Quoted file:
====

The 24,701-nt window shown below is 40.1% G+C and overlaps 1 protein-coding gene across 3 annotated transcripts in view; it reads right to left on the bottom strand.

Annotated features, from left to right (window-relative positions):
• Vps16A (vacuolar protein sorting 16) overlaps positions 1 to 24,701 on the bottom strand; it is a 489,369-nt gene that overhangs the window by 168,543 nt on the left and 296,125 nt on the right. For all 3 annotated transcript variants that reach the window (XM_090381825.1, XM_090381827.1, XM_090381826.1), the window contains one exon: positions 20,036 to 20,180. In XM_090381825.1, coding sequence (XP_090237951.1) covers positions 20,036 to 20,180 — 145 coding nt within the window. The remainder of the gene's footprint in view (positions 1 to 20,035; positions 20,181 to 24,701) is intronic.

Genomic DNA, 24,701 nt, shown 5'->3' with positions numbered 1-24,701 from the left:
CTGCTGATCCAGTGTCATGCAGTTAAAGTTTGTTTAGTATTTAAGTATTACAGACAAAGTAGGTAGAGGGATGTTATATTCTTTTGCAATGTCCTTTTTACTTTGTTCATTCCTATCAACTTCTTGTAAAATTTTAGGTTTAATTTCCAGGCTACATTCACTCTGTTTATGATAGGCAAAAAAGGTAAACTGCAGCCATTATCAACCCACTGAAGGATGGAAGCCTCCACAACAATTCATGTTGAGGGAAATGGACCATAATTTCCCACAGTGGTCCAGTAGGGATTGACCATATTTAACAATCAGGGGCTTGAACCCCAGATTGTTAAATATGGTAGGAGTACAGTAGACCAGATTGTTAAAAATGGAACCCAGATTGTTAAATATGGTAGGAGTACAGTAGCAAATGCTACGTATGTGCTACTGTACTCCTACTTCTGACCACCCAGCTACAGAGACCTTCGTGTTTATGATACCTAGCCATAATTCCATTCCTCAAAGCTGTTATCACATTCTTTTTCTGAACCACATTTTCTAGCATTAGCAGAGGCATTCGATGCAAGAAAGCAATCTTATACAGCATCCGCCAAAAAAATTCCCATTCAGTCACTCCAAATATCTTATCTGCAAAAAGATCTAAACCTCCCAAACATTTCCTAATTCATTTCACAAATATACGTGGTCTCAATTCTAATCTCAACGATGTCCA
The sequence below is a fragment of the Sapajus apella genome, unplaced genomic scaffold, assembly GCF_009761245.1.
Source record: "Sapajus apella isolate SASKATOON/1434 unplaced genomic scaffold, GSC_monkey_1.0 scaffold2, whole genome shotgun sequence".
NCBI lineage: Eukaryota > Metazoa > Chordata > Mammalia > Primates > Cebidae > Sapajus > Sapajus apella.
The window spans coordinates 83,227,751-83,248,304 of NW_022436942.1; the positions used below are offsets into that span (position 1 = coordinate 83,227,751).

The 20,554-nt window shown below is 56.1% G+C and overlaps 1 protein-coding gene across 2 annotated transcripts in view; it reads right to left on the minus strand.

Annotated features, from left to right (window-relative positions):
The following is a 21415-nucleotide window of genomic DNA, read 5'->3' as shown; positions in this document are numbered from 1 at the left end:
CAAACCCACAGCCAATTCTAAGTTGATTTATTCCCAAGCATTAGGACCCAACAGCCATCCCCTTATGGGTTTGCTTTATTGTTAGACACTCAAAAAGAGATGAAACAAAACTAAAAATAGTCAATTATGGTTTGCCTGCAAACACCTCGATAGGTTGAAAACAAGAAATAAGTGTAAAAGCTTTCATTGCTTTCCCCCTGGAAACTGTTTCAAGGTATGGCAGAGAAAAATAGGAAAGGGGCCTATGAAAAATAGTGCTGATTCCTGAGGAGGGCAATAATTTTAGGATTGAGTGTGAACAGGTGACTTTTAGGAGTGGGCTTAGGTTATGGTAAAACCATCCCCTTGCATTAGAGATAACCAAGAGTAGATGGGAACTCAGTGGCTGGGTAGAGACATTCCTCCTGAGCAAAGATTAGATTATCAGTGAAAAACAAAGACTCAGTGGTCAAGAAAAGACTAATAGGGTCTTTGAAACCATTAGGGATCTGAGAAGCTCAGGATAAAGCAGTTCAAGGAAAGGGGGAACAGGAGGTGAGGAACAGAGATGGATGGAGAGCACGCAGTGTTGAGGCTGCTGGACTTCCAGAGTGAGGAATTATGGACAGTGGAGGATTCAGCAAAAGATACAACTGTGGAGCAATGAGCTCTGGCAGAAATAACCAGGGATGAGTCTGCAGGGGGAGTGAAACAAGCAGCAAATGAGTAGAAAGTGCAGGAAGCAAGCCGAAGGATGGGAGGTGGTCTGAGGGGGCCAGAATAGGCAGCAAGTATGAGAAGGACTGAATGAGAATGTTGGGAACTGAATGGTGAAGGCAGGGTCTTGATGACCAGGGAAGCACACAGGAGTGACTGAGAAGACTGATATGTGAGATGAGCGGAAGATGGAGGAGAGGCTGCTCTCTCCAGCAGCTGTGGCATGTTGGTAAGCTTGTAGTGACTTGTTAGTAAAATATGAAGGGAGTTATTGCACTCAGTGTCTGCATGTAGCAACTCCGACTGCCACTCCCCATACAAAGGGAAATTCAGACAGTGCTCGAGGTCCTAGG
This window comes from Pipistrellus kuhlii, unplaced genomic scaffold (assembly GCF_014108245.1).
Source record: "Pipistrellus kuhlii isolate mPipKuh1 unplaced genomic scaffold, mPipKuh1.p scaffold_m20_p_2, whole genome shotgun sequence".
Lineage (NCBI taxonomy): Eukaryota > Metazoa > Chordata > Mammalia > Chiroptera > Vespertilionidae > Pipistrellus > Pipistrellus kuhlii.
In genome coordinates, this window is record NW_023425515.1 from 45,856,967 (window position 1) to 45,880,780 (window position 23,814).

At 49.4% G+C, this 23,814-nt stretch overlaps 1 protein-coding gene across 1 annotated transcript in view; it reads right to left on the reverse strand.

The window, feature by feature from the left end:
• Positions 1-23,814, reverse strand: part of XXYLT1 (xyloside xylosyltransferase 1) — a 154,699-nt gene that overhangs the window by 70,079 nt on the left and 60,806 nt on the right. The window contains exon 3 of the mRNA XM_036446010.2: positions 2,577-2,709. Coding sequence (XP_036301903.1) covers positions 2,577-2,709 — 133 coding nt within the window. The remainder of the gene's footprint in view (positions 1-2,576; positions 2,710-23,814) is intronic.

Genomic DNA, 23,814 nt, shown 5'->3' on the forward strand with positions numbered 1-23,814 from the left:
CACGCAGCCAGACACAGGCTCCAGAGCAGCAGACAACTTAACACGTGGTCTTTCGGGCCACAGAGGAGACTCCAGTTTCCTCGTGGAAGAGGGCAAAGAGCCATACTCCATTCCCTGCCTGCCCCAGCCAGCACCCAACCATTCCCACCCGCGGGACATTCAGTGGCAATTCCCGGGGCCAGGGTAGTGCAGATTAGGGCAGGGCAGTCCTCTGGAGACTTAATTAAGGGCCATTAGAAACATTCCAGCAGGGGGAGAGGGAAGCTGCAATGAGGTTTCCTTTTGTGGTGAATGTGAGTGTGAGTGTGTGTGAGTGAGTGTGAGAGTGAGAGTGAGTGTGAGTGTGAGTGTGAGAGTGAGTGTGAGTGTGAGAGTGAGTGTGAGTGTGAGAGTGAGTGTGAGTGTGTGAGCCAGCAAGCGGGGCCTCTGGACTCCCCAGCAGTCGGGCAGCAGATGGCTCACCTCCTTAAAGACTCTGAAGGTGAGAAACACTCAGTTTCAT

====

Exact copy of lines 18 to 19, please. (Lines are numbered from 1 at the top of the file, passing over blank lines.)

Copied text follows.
At 49.4% G+C, this 23,814-nt stretch overlaps 1 protein-coding gene across 1 annotated transcript in view; it reads right to left on the reverse strand.

The window, feature by feature from the left end: